Family history key in figuring breast cancer risk

By Will Dunham

WASHINGTON (Reuters) - Women with a family history of breast cancer but who test negative for two genetic mutations commonly linked to it still have a very high risk of developing the disease, Canadian researchers said on Monday.

These women are four times more likely to develop breast cancer than the average woman, translating to roughly a 40 percent lifetime risk of getting the disease, according to researchers led by Dr. Steven Narod of the University of Toronto.

“I think we were surprised that it was that high. But certainly at that level of risk, one would think about preventive measures,” Narod, who presented the findings at a meeting of the American Association for Cancer Research, said in a telephone interview.

Those measures may include magnetic resonance imaging, or MRI, exams of the breast, considered a more sensitive screening test for breast tumors than a mammogram, Narod said. The women also may want to consider the drug tamoxifen as a preventive measure, Narod said.

The study involved 1,492 Canadian women with an average age of 48 who did not have mutations in either of two breast cancer susceptibility genes — BRCA1 and BRCA2.

The women came from families with a history of breast cancer — either two or more cases of breast cancer among close relatives under age 50 or at least three cases among close relatives of any age. Narod said it had been unclear exactly what risk breast cancer posed to women in these circumstances.

Most women who get genetic testing for the BRCA1 and BRCA2 are not found to have these abnormalities.

While BRCA1 and BRCA2 mutations also are associated with a higher risk for ovarian cancer, the women in this study did not have a greater likelihood for that ailment.

Narod said the lifetime risk of breast cancer estimated for these women compared to the roughly 80 percent lifetime risk for women with the BRCA1 or BRCA2 mutations.

The likelihood that a woman’s breast cancer is linked to the BRCA1 and BRCA2 genes is particularly high among women with an Ashkenazi, or Eastern European, Jewish background.

Each year, breast cancer kills about 465,000 women worldwide and 1.3 million develop it, according to the American Cancer Society.

(Editing by Bill Trott)

Source

--------------------------------------------------------------------------------------------
Related Posts:


By Julie Steenhuysen CHICAGO (Reuters) - Women with high-risk genetic mutations who have their ovaries and fallopian tubes removed lower their risk of cancer in those organs by about 80 percent but can still be afflicted, U.S. researchers said on Tuesday. They analyzed pooled data from several studies of women at high risk for the cancers because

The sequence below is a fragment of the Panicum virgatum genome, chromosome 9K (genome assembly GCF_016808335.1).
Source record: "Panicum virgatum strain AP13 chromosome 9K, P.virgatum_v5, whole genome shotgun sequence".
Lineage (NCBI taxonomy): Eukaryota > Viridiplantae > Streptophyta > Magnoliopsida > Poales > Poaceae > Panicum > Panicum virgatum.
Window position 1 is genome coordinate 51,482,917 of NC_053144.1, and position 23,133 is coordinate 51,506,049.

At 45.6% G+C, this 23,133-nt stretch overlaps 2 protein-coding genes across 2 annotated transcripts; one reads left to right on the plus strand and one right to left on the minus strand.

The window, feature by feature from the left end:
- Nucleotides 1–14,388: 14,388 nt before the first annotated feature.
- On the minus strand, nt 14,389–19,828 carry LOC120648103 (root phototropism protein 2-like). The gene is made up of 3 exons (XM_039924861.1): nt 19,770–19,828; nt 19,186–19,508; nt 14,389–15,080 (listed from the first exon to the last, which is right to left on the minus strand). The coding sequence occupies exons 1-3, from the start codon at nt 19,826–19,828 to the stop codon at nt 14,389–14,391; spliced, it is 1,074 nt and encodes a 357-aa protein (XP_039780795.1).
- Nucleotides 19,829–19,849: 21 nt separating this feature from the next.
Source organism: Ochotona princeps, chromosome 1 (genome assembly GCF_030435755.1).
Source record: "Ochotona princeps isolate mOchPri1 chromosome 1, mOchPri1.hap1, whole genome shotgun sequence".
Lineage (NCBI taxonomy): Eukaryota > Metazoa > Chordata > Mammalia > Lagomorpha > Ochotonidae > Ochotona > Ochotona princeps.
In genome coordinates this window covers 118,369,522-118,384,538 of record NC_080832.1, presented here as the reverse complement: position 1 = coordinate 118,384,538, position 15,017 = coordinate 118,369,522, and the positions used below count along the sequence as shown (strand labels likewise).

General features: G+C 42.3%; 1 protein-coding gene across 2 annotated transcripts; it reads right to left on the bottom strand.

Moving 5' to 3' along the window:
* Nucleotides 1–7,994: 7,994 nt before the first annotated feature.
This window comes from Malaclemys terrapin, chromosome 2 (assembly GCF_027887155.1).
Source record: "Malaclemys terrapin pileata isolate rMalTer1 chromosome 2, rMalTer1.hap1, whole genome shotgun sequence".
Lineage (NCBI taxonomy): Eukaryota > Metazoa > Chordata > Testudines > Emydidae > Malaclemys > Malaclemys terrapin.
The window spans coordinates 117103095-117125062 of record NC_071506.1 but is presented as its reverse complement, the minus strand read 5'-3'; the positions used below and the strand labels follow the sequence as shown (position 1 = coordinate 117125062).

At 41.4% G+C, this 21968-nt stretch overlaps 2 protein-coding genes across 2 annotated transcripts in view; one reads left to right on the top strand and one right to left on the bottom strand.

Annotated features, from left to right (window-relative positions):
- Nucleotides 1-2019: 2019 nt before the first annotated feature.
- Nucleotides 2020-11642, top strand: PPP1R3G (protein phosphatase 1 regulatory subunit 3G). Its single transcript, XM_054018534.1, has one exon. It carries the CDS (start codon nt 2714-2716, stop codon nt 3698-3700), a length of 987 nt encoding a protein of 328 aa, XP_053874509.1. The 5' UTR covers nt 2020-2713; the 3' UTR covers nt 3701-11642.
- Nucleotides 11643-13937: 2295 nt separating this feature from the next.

Full Post: Ovarian surgery doesn’t end all cancer risk: study
--------------------------------------------------------------------------------------------

By Maggie Fox, Health and Science Editor WASHINGTON (Reuters) - It may be possible to predict which breast cancer patients will be helped by tamoxifen based on changes in so-called breast density, researchers reported on Saturday. Women with dense breasts — a term meaning they have more non-fatty tissue — are known to have a higher risk

Full Post: Breast changes tell whether treatment works: study
--------------------------------------------------------------------------------------------

LONDON (Reuters) - The first baby girl in Britain to have been screened before conception for a genetic form of breast cancer has been born, doctors said on Friday. While a first in Britain, the strategy has been used elsewhere across the world to screen for the cancer-related BRCA1 gene variant, and the technique has also

Full Post: UK’s first breast cancer gene screen baby born
--------------------------------------------------------------------------------------------

By Julie Steenhuysen CHICAGO (Reuters) - A screening schedule that alternates between a breast MRI and a mammogram every six months may do a better job of spotting early cancers in high-risk women than an annual exam, U.S. researchers said on Saturday. Women who are at high risk for breast cancer currently get a yearly mammogram and

Full Post: Rotating breast cancer tests helps high-risk women
--------------------------------------------------------------------------------------------

By Megan Rauscher NEW YORK (Reuters Health) - Among United States Latinas, a greater degree of European genetic ancestry is associated with an increased risk of breast cancer, the results of a new study indicate. This could be due to environmental factors, genetic factors, or the interplay of the two, the study team suggests. Latina women generally

Full Post: European origin may up Latinas’ breast cancer risk

Site Navigation

Most Read

Search